A few months ago, my cat got out on the terrace. This is a story you already know, but what you don't know is that he started to make a practice of it, and the landlord, being a douchebag, refused to let me on the terrace after. I got a key guy to make me a clandestine copy, and while he was there, asked him to give me a leg-up to the terrace next door, so I could retrieve the stupid animal. This leg-up obviously led to some physical intimacy, and he followed me down the stairs, into the house asking to be my "friend". I was horrified by my own bad judgement (Touching a man you do not know! Rule number one in the Do Not Do list!) and scared that he was in my flat blocking the front door. He also noticed my skittish eyes and my "I have to go now" face and apologised profusely before he left. It made me feel bad. It made me feel mad.

I don't want to be your goddamn friend. What do you possibly think we could have in common? Do you really believe from a forced conversation on the road that it will lead to some kind of physical intimacy?

"Randi.." whispered the voice in my cellphone. "Randi," almost savouring it now, "Chus le.." A crank caller. Men who dial various numbers till they hit upon a female voice. Calling over and over, whenever I hung up. I called the cops, and he disconnected his phone. Not so random, the year before. The man who came to install my cooler had a young assistant. I had left my phone number in the shop for him to call when he arrived. Crank calls began arriving that night. "Meeeeeenakshi," giggled the voice, delighted in my horror, perhaps masturbating to my panic. I realised his number matched the one that the shop had called me from and called to complain. Perhaps he got fired. I feel guilty for that as well--after all, the calls weren't hurting me.

We are driven to do the right thing at all times as women in India. Be safe. Be brave. Cover your head. Be kind. Be polite. Think of the poor. Think only of yourself. Carry pepper spray. Don't carry pepper spray, someone might use it on you. Don't walk at night. Walk only at night to reclaim the streets. Don't use public transport. Don't drive home alone.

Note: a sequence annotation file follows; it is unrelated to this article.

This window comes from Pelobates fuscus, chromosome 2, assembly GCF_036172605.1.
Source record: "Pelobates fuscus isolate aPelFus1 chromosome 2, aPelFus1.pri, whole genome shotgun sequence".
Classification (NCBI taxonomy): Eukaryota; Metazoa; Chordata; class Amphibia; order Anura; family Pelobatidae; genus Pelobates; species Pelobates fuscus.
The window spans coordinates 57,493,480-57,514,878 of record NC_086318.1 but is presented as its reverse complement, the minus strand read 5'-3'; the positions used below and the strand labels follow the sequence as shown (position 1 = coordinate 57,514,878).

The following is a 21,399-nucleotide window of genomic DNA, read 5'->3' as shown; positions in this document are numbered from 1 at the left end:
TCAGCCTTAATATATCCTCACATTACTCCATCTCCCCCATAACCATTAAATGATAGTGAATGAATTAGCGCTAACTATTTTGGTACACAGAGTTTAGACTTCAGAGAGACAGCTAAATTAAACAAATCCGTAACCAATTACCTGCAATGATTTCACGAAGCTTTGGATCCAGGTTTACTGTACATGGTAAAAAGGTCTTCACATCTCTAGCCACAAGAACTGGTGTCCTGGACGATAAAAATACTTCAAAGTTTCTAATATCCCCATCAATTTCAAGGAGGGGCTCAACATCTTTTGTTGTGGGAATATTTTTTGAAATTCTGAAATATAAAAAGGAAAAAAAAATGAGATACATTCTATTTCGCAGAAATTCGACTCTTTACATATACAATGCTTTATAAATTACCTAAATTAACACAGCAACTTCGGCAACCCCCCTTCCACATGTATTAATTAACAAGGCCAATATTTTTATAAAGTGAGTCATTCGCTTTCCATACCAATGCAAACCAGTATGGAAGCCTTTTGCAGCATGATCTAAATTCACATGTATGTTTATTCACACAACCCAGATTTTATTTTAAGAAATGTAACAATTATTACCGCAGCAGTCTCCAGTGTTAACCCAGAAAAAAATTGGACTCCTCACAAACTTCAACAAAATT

1. Yep, every move we make when we step out of the house is a judgement call. Sadly for some, it's the same at home too. I don't even want to think what homeless folks have to face.

  2. " I am not white. I don't know what it's like to be a white woman in India, I imagine it's hard. But because, despite my very brown skin, I don't fit the exact mould of "Indian looking" people accost me on the street all the time."

    I don't think it matters whether you are white or brown or black. Women of all races get harassed. I particularly detest it when white women complain in a way that they are victims only because they are white, and noone else faces that problem. That's not true. Women all over the world, and of different races face harassment. Also, it does NOT only happen in India. I am an Indian woman who lives in the UK and repeatedly get told to not walk back alone after 7 PM because it is not a safe city. I was followed by someone from the metro in London, and have encountered perverts several times. My friend who is English has had three stalkers and has suffered PTSD because of that. Whilst recognising there is a problem in Delhi, we need to stop making this an India problem. Also, the work environment in the UK can be quite sexist. Sexual harassment and sexism are global problems that need to be addressed, and in my opinion we need to stop shooting ourselves in the foot to paint an uglier picture of India than required. Let us be more balanced in our analysis , and I agree with your friend that it is "some India" not all of India, exactly as it is "some of all the countries" where this happens.